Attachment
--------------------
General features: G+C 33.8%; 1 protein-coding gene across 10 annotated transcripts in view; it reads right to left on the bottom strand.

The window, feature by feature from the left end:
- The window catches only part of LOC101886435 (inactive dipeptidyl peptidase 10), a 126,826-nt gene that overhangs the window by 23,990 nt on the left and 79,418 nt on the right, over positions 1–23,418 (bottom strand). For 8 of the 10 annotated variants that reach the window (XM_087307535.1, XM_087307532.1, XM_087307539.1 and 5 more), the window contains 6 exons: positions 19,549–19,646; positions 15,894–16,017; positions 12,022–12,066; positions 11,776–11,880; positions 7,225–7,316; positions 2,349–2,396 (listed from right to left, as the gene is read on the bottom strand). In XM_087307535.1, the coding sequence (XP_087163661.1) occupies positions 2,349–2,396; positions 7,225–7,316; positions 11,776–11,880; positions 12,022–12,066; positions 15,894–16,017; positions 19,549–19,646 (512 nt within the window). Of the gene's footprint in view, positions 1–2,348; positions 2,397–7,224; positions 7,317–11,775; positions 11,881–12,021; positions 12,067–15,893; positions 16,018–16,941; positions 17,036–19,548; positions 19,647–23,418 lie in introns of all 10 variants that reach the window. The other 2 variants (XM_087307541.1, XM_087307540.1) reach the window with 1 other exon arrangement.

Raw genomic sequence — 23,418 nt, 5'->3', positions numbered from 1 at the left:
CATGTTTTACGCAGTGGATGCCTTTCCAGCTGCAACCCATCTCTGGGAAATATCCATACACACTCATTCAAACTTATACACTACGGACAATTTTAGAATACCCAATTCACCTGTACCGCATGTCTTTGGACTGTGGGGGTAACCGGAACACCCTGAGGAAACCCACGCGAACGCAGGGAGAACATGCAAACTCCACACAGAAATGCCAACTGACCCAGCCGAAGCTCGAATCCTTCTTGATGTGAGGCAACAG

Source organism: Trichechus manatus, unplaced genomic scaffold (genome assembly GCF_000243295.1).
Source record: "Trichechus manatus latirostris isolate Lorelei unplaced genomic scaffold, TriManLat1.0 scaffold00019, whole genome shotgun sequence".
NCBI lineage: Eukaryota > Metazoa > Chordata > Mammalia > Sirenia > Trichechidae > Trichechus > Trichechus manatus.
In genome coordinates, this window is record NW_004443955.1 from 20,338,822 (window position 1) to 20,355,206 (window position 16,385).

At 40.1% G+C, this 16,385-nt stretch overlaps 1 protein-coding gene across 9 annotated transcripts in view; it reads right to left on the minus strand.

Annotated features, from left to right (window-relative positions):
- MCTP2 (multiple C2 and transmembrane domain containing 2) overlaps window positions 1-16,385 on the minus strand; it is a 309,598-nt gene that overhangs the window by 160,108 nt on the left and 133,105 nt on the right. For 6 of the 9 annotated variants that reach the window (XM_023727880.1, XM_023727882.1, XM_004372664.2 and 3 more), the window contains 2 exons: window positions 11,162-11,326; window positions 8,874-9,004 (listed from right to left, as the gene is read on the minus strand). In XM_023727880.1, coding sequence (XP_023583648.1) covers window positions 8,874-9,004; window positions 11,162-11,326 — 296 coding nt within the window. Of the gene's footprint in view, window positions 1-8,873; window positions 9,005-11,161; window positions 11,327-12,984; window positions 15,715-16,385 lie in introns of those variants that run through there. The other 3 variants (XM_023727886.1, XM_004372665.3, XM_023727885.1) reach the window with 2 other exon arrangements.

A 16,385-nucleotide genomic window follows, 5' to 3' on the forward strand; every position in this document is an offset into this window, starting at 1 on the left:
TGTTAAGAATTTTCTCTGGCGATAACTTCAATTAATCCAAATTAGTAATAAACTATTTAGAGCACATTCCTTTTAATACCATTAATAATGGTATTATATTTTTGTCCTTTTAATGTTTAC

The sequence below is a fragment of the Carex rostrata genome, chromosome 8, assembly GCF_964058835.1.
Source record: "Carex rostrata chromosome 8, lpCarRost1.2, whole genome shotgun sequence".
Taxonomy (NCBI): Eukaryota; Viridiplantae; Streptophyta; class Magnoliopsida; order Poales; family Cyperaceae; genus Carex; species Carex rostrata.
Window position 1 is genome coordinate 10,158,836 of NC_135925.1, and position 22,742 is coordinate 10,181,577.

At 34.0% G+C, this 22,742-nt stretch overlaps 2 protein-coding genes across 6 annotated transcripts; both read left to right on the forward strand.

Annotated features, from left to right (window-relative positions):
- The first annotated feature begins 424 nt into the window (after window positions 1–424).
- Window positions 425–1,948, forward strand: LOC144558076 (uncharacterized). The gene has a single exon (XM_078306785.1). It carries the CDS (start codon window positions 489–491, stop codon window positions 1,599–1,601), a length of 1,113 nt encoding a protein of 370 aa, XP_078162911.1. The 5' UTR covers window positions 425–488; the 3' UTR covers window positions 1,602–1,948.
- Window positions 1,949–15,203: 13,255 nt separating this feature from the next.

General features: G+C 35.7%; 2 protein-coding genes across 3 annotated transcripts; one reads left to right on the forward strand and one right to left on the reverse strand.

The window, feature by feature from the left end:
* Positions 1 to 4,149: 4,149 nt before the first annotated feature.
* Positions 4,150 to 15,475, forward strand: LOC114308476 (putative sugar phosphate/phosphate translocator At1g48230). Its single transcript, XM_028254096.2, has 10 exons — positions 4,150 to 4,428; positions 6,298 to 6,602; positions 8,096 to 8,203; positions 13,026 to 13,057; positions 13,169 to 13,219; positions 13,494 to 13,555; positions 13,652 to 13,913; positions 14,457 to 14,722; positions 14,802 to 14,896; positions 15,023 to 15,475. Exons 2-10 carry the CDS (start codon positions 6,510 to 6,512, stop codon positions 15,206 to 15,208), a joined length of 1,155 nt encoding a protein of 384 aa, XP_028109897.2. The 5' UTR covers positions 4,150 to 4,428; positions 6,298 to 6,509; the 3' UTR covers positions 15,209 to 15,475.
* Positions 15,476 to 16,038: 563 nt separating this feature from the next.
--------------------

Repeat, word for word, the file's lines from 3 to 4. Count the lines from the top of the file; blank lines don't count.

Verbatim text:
- The window catches only part of LOC101886435 (inactive dipeptidyl peptidase 10), a 126,826-nt gene that overhangs the window by 23,990 nt on the left and 79,418 nt on the right, over positions 1–23,418 (bottom strand). For 8 of the 10 annotated variants that reach the window (XM_087307535.1, XM_087307532.1, XM_087307539.1 and 5 more), the window contains 6 exons: positions 19,549–19,646; positions 15,894–16,017; positions 12,022–12,066; positions 11,776–11,880; positions 7,225–7,316; positions 2,349–2,396 (listed from right to left, as the gene is read on the bottom strand). In XM_087307535.1, the coding sequence (XP_087163661.1) occupies positions 2,349–2,396; positions 7,225–7,316; positions 11,776–11,880; positions 12,022–12,066; positions 15,894–16,017; positions 19,549–19,646 (512 nt within the window). Of the gene's footprint in view, positions 1–2,348; positions 2,397–7,224; positions 7,317–11,775; positions 11,881–12,021; positions 12,067–15,893; positions 16,018–16,941; positions 17,036–19,548; positions 19,647–23,418 lie in introns of all 10 variants that reach the window. The other 2 variants (XM_087307541.1, XM_087307540.1) reach the window with 1 other exon arrangement.

Raw genomic sequence — 23,418 nt, 5'->3', positions numbered from 1 at the left: